• The babies are doing well.  They are measuring on time and there is nothing to worry about.  Baby B does have a little white dot on his/her heart shown on the scan, which is called “fetal echogenic intracardiac focus”.  The doctor said that it occurs in 5% of pregnancy and by itself it’s not harmful to the baby at all.  But when it happens with a load of other problems such as short femur, high risk for Down syndrome, or other things, then it may raise some concerns.  As for us, Dr. OB said that it will resolve itself and there is nothing to worry about.  I guess it is his job to inform us of this thing.
  • One baby is currently breech (feet down) and the other one head down.  Baby A is in the front of the uterus with an anterior placenta.  Baby B is in the back with a posterior placenta.  The placentas are in the right place and not covering the cervix in any way whatsoever.  This is a relief.
  • We’ll have the 20-week ultrasound and by then we’ll see more anatomical structures that will be bigger then.
  • Annie will be seen every four weeks until 32 weeks.  At 32 weeks, she’ll come in twice a week for monitoring and non-stress test.
  • She will do her blood sugar test for gestational diabetes in the next week or two.  It’s done early because she’s carrying twins.
  • Annie’s urine is good without protein.  Her blood pressure was 110/70 which was excellent.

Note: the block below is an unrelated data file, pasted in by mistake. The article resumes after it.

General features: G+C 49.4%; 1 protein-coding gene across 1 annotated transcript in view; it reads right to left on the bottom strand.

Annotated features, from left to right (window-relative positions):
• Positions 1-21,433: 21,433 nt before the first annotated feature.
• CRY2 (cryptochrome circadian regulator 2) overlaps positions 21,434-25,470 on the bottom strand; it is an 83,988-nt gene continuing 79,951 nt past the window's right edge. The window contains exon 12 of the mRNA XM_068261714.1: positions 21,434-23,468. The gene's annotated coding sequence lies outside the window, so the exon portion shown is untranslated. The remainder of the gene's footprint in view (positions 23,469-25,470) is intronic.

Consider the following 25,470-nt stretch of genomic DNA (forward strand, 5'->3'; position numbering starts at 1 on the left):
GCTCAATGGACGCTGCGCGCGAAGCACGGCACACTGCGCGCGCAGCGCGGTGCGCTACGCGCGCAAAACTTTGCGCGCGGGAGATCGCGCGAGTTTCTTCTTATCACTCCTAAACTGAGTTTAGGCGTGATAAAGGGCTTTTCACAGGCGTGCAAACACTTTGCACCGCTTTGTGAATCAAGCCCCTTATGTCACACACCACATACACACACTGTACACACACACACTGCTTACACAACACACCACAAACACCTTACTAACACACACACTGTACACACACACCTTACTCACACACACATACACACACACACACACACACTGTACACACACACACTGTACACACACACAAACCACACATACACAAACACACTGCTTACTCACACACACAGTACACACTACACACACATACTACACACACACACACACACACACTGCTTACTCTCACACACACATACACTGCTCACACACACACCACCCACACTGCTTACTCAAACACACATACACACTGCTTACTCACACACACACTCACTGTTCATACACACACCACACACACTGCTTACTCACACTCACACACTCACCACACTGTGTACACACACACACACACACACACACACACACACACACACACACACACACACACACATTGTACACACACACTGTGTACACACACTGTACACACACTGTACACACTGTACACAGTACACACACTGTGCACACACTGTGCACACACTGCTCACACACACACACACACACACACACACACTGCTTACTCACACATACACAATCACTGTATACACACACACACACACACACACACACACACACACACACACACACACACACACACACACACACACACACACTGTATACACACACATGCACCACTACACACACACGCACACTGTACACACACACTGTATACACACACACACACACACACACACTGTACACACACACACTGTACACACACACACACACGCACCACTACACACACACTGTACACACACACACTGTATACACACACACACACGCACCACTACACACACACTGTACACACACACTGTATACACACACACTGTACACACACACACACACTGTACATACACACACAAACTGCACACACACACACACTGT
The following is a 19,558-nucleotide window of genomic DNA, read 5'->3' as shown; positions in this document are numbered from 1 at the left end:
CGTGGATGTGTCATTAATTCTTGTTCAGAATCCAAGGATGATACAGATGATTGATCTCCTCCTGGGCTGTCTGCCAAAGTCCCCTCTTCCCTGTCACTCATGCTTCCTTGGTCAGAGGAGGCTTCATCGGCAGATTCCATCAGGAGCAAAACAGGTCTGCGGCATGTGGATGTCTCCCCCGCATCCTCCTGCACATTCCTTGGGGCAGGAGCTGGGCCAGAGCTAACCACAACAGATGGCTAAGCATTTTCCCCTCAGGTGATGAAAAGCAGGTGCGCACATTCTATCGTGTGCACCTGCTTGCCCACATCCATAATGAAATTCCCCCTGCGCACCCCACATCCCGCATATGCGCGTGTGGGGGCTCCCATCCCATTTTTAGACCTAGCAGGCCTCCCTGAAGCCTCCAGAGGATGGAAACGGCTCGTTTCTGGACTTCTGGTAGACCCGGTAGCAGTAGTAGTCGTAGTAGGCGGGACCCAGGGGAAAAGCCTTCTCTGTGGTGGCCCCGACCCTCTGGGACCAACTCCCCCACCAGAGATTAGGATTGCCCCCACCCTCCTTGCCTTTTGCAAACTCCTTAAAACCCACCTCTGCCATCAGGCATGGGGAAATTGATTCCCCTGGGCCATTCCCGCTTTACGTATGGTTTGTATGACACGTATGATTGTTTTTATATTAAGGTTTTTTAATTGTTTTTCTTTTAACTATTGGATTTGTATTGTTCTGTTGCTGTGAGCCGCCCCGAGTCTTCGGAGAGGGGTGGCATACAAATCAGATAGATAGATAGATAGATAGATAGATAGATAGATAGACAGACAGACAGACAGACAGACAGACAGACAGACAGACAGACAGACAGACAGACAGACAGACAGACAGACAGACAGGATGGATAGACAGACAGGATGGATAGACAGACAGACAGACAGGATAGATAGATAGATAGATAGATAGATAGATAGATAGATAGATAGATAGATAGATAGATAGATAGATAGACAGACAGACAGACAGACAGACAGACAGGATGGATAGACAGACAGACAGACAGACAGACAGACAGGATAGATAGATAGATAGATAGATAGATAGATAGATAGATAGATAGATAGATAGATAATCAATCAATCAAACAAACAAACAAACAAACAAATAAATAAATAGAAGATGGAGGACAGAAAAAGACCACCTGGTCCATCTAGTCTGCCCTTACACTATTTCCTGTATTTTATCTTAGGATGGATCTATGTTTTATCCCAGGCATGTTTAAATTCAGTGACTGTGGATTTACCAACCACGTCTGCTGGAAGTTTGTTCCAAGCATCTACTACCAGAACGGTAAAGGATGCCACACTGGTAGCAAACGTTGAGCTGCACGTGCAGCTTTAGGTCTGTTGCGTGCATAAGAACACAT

• We will aim at delivery at 38 weeks by Ceasarean section.  I forgot to ask when we determine if we would do a C-section early.
  • I asked how we would be able to tell if there’s preeclampsia. Dr. OB said that she’ll be monitored closely after 32 weeks so she’ll be in good hands.
  • Annie only gained three pounds in the last 4 weeks.  I forgot to ask if this is a good gain or if she needs to gain more weight.  I will write the doctor and ask.
  • Dr. OB said that the vaginal progesterone suppositories are not warranted in Annie’s case because studies show that for those who are at risk for preterm labor would still have a higher chance of having pre-term labor even with extra progesterone.  In our case, Annie never had that problem.  It is not warranted at this point.  Plus Annie joked that she pushed for over 50 hours for both of her last two births and her cervix was shut closed.  Dr. OB was joking that in this case since Annie had a steel of a cervix, we most likely won’t have to worry about this problem.
  • Finally, Dr. OB said that he’d order a vaginal ultrasound next time so we can measure the cervix more accurately.